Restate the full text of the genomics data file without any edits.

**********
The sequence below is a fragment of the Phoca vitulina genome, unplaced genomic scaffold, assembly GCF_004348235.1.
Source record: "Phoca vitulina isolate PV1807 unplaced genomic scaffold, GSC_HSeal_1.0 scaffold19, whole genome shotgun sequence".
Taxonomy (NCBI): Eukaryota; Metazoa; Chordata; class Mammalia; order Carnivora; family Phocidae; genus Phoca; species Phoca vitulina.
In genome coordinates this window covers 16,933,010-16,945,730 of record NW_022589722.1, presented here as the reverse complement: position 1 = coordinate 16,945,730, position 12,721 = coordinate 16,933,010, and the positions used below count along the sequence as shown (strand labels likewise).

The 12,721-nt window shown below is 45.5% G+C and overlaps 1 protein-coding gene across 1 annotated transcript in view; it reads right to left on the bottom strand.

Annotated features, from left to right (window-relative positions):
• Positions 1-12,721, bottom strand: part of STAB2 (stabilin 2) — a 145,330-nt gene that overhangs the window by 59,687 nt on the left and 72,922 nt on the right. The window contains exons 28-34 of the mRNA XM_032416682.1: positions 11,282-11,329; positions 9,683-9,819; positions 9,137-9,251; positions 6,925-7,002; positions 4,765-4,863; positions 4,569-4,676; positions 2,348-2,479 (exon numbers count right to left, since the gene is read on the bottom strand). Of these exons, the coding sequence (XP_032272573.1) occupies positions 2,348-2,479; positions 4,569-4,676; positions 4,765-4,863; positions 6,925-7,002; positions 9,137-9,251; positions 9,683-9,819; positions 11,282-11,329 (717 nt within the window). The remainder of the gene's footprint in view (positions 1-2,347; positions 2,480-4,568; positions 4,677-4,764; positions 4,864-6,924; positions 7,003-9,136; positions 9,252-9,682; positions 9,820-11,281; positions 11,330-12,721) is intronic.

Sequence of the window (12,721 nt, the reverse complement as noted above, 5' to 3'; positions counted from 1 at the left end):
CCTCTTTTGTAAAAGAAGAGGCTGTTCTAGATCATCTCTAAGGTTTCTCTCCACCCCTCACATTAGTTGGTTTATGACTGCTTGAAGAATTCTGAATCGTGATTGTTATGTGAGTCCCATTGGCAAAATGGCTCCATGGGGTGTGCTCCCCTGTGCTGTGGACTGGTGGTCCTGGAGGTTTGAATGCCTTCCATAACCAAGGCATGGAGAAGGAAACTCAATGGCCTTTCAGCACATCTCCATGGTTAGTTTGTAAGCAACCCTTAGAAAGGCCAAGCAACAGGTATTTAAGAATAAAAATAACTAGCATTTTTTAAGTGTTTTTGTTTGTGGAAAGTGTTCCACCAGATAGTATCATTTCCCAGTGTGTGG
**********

The sequence below is a fragment of the Phoca vitulina genome, unplaced genomic scaffold, assembly GCF_004348235.1.
Source record: "Phoca vitulina isolate PV1807 unplaced genomic scaffold, GSC_HSeal_1.0 scaffold19, whole genome shotgun sequence".
Taxonomy (NCBI): Eukaryota; Metazoa; Chordata; class Mammalia; order Carnivora; family Phocidae; genus Phoca; species Phoca vitulina.
In genome coordinates this window covers 16,933,010-16,945,730 of record NW_022589722.1, presented here as the reverse complement: position 1 = coordinate 16,945,730, position 12,721 = coordinate 16,933,010, and the positions used below count along the sequence as shown (strand labels likewise).

The 12,721-nt window shown below is 45.5% G+C and overlaps 1 protein-coding gene across 1 annotated transcript in view; it reads right to left on the bottom strand.

Annotated features, from left to right (window-relative positions):
• Positions 1-12,721, bottom strand: part of STAB2 (stabilin 2) — a 145,330-nt gene that overhangs the window by 59,687 nt on the left and 72,922 nt on the right. The window contains exons 28-34 of the mRNA XM_032416682.1: positions 11,282-11,329; positions 9,683-9,819; positions 9,137-9,251; positions 6,925-7,002; positions 4,765-4,863; positions 4,569-4,676; positions 2,348-2,479 (exon numbers count right to left, since the gene is read on the bottom strand). Of these exons, the coding sequence (XP_032272573.1) occupies positions 2,348-2,479; positions 4,569-4,676; positions 4,765-4,863; positions 6,925-7,002; positions 9,137-9,251; positions 9,683-9,819; positions 11,282-11,329 (717 nt within the window). The remainder of the gene's footprint in view (positions 1-2,347; positions 2,480-4,568; positions 4,677-4,764; positions 4,864-6,924; positions 7,003-9,136; positions 9,252-9,682; positions 9,820-11,281; positions 11,330-12,721) is intronic.

Sequence of the window (12,721 nt, the reverse complement as noted above, 5' to 3'; positions counted from 1 at the left end):
CCTCTTTTGTAAAAGAAGAGGCTGTTCTAGATCATCTCTAAGGTTTCTCTCCACCCCTCACATTAGTTGGTTTATGACTGCTTGAAGAATTCTGAATCGTGATTGTTATGTGAGTCCCATTGGCAAAATGGCTCCATGGGGTGTGCTCCCCTGTGCTGTGGACTGGTGGTCCTGGAGGTTTGAATGCCTTCCATAACCAAGGCATGGAGAAGGAAACTCAATGGCCTTTCAGCACATCTCCATGGTTAGTTTGTAAGCAACCCTTAGAAAGGCCAAGCAACAGGTATTTAAGAATAAAAATAACTAGCATTTTTTAAGTGTTTTTGTTTGTGGAAAGTGTTCCACCAGATAGTATCATTTCCCAGTGTGTGG